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CNN says that for 20 years it has been bringing you the world. As the world’s first 24-hour news network, it signed on the air in June 1980 to 1.7 million cable households in the U.S. Since then it has gone on to notch up an impressive list of more firsts. Its news services around the world now reach a billion people, and stretch across 11 TV networks, 12 Web sites, 37 bureaus and a worldwide staff of more than 4,000. It has received 14 Emmys. “It has been an unforgettable ride. We celebrate the record of accomplishment that has made us the world’s television news leader,” said CNN founder Ted Turner.

Recently in Tokyo was CNN “Hotspots” presenter Jane Dutton. With her crew she was making a program centering on Tokyo and Osaka. “Japan? I love it, love it,” she said. “I always feel very invigorated here.”

Only 34, she is a seasoned world traveler who, when she put high school behind her, didn’t know what to do. A South African from a long-established family in Johannesburg, she grew up speaking English and Afrikaans. She studied sporadically at three universities, choosing for her subjects politics, journalism, and speech and drama, but says she wasn’t ready then for university. Restless in spirit, she pulled out and decided to take off and freelance for a while.

“I fell into a journalism job, and auditioned for South African television,” she said. “They wanted someone to report, so I become a news correspondent for a year.” She enlarged her repertoire as she became a news editor, news reader and presenter of the program “Cape Talk” in Cape Town. She worked as an anchor for a Cape Town station.

Jane went to London, where at first she kept herself gong by working in a pizza restaurant and doing secretarial work. Later she found employment in movie film production. She developed her freelance work for newspapers and magazines, and for television again. “Sometimes it was studio work, sometimes outside broadcasting from a van,” she said. As she became known, she appeared on many major international television networks. She reported on travel, art, news and current affairs. She had found a niche, and proceeded to build an exciting, breathtaking career.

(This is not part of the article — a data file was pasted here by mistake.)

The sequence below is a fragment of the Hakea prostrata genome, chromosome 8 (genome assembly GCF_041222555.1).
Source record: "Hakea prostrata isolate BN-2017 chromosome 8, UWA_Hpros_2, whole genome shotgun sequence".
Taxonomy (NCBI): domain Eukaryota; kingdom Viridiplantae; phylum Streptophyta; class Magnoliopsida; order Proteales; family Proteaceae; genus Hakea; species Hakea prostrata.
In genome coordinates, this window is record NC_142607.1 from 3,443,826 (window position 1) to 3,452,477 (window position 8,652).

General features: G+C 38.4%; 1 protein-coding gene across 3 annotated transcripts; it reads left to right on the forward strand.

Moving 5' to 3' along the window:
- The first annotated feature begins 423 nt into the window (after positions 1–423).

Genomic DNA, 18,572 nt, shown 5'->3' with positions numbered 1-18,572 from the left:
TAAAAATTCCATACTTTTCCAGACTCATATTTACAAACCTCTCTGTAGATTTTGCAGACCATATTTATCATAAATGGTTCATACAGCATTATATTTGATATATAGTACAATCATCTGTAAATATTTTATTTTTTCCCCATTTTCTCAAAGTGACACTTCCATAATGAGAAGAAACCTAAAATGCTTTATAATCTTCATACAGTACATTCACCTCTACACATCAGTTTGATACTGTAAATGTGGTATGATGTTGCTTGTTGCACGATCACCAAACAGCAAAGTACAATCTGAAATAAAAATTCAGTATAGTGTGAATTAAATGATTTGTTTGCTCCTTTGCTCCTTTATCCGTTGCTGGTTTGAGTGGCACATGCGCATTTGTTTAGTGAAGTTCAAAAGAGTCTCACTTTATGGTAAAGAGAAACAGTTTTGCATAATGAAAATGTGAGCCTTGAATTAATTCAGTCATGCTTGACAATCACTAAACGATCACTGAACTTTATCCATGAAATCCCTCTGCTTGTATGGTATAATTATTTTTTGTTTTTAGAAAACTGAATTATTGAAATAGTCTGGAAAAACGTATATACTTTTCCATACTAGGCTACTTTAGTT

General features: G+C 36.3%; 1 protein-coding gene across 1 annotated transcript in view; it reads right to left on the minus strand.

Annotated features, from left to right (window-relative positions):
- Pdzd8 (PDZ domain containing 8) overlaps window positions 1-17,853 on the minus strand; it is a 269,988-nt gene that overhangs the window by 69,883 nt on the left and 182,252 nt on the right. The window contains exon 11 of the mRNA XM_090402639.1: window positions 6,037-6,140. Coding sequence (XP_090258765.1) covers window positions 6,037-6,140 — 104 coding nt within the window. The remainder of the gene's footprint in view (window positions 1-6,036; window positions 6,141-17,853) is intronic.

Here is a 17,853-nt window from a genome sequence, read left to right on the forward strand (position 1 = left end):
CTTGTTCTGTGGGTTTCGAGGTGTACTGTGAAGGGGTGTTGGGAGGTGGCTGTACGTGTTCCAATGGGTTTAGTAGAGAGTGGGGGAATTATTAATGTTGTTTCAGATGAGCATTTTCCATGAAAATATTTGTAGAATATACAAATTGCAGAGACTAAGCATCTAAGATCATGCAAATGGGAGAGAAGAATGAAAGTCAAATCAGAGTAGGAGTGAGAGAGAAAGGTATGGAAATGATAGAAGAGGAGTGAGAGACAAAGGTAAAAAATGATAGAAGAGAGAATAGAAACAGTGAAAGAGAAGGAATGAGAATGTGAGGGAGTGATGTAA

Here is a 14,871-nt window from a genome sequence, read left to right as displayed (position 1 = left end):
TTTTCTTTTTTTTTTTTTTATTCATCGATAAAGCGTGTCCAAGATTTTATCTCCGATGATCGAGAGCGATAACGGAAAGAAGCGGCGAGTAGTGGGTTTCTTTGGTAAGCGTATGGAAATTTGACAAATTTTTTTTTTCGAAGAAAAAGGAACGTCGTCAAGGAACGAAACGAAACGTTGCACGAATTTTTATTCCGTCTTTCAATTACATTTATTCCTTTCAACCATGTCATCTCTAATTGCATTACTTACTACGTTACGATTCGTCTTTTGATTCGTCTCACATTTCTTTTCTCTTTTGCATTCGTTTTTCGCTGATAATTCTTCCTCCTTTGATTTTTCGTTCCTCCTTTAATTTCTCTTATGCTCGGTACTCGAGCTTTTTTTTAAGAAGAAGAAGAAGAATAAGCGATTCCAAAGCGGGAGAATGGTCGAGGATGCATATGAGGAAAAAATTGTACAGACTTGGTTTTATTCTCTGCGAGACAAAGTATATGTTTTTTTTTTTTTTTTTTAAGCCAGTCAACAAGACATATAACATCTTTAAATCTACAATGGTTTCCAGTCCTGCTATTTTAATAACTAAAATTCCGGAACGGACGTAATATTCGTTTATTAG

Jane moved to London, instead of feeling herself just “stuck there,” as she had been. For CNN she appeared frequently as a guest presenter of its program “The Art Club.” This half-hour weekend program provides authoritative and topical arts news covering current trends, auctions, museums, art fairs, thefts and gallery openings. It is presented from a different location each week.

Constantly being in motion suits Jane. She stays the pace. Currently as presenter of CNN International’s weekly “Hotspots” program, she visits holiday destinations all over the world. The program offers guidance to CNN viewers in searching out the best deals, exciting trips and unusual foods. It presents travel news, city guides and upcoming festivals and events around the globe.

In the places she visits Jane looks for uniqueness, “the things that are different from those in other countries.” In her Tokyo program, she is emphasizing contrasts “between the speed of urban life, the hectic side, and the serenity of more traditional Japanese pleasures, the tranquil side.” In Osaka she thinks she found the something different, the unusual that is usual in Japan: “the unique wedding service in hotels,” she said. “All preparations for the wedding service, gifts, the reception and the clothes are rented to the happy couple by the hotel.” She hasn’t met that completeness of facility anywhere else.

It is hard for Jane to nominate a favorite place. She can name several candidates, all as different from each other as Iceland and Jamaica and Japan. Her favorite place for herself is not the point, though. Her brief is to help find desirable destinations for her audience, whether for individual trips of a lifetime or short weekend jaunts. As well as showing local sights, she gives practical information on how to get to the places under review, and what you need to know in advance. She has won awards for her work, which she agrees is difficult to keep up at the pace at which she goes. As well as her camera presentations, Jane still writes. She has contributed feature stories to over 150 magazines worldwide.

She has the temperament, the appearance and the skills. She has energy, joyousness and speed. “I want to continue to travel,” she said. “Travel is a lifestyle for me.”